Sale to Somalis secures survival of Leicester shul
The sale of the Leicester Hebrew Congregation communal hall to a local Somali group will ensure the viability of the diminishing community for the foreseeable future.
From a membership in the 300s in the congregation’s 1950s’ heyday, the shul now has less than 100 members, most of them elderly.
“There have been just three new families in the past five years,” said chairman Gary Kramer, a Londoner who has lived in Leicester for over 20 years.
The original plan had been to sell both the communal hall and the main synagogue, a listed building dating back to 1898, and relocate to one of the suburbs where most of the community resides. “But on reviewing the state of the market, we decided to think again,” Mr Kramer explained.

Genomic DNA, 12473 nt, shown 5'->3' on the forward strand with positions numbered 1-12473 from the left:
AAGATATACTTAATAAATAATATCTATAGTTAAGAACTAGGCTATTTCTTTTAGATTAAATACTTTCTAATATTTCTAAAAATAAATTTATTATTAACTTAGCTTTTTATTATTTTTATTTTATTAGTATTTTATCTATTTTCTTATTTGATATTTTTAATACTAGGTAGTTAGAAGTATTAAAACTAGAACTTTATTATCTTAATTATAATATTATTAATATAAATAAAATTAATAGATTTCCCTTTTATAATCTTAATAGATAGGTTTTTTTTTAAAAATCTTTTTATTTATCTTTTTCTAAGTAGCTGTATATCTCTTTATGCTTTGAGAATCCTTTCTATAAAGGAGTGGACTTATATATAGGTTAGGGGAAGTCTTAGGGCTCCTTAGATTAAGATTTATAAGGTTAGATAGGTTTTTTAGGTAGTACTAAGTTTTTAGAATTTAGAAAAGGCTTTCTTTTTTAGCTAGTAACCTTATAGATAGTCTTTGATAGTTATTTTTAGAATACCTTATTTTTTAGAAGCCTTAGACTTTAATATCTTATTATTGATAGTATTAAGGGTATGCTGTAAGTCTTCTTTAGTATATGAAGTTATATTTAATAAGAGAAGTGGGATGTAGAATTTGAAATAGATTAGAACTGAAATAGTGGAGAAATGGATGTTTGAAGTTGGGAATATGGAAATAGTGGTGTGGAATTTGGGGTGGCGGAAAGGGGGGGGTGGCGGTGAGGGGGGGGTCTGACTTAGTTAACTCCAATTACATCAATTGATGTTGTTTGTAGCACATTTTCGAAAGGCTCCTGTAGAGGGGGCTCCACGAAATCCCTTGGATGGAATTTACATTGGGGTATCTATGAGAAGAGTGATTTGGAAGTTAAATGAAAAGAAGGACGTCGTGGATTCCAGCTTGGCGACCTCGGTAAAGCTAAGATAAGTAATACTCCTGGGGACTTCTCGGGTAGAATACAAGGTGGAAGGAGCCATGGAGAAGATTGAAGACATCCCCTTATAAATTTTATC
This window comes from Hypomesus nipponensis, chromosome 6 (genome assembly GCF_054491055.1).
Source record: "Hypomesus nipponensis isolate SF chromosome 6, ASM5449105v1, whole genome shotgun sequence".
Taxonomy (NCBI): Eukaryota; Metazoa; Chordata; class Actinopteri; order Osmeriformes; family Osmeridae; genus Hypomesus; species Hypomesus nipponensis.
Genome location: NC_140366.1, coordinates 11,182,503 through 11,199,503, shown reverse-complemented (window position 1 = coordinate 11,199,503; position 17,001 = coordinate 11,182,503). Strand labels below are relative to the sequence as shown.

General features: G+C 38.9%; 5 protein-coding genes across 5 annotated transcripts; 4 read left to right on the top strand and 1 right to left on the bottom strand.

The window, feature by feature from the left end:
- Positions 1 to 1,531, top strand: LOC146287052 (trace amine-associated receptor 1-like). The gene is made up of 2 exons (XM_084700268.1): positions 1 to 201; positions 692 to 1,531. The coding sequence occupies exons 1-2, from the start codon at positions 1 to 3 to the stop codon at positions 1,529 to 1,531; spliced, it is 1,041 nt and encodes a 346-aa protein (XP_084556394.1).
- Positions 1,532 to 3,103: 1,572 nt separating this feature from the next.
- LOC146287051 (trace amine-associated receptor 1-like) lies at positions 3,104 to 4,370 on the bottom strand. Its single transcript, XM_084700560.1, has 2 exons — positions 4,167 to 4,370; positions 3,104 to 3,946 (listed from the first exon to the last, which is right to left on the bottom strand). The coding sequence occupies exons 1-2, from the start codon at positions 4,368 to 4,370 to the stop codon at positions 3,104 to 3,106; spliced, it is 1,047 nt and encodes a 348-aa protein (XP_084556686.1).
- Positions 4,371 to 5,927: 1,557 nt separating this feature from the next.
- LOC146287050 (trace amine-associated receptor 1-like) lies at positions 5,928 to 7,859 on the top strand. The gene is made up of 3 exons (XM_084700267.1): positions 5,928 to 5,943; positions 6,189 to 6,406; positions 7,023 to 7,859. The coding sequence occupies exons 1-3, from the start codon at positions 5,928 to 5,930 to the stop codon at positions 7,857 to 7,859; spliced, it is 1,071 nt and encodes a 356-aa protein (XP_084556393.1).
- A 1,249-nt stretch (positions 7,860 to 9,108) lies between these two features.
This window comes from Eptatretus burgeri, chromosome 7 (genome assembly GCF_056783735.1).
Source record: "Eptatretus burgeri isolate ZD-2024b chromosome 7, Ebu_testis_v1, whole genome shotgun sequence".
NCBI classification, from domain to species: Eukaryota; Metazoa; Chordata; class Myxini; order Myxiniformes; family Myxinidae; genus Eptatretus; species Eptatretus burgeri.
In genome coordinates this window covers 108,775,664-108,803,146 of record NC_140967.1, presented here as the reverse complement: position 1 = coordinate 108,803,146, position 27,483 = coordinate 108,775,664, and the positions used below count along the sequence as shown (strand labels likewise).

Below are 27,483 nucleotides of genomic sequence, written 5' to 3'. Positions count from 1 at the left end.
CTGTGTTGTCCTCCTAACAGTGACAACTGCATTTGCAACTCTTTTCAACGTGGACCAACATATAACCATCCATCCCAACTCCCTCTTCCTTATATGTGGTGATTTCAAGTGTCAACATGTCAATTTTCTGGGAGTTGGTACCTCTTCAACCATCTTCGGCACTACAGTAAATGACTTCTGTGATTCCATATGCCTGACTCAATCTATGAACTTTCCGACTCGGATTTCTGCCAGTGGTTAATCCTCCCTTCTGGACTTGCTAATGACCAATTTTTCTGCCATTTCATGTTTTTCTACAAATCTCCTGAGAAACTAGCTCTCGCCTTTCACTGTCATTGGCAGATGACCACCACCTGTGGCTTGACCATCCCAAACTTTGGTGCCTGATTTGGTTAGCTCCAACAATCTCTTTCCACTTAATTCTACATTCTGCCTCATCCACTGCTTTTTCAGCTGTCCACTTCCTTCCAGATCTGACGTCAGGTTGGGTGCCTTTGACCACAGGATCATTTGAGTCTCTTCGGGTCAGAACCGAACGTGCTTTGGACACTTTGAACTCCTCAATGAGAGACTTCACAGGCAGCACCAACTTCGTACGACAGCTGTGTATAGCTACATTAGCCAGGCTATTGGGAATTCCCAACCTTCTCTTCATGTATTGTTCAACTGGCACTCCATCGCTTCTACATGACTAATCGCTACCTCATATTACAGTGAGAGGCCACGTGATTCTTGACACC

“We are being actively supported by English Heritage to ensure that the shul is maintained for the congregation and for educational use for the wider community [such as visiting school groups]. Leicestershire County Council wants to see the heritage sustained for many years to come.”
To this end, an application for a six-figure grant has been made to the Heritage Lottery Fund for essential work to the synagogue and the adjoining schoolrooms.
With the loss of the community centre, it is hoped that the synagogue will be able to stage small-scale functions. Other activities for the young and old held in the centre will either switch to the shul or be hosted by members.
Mr Kramer believes the sale — “the culmination of a lot of hard work”— will sustain the congregation for at least 20 years. The shul maintains Shabbat services and Sunday and Thursday morning prayers and Mr Kramer paid tribute to Rabbi Shmuli Pink and his wife Rivkie “for working not only to engage those who observe but also those who have little engagement with Judaism”.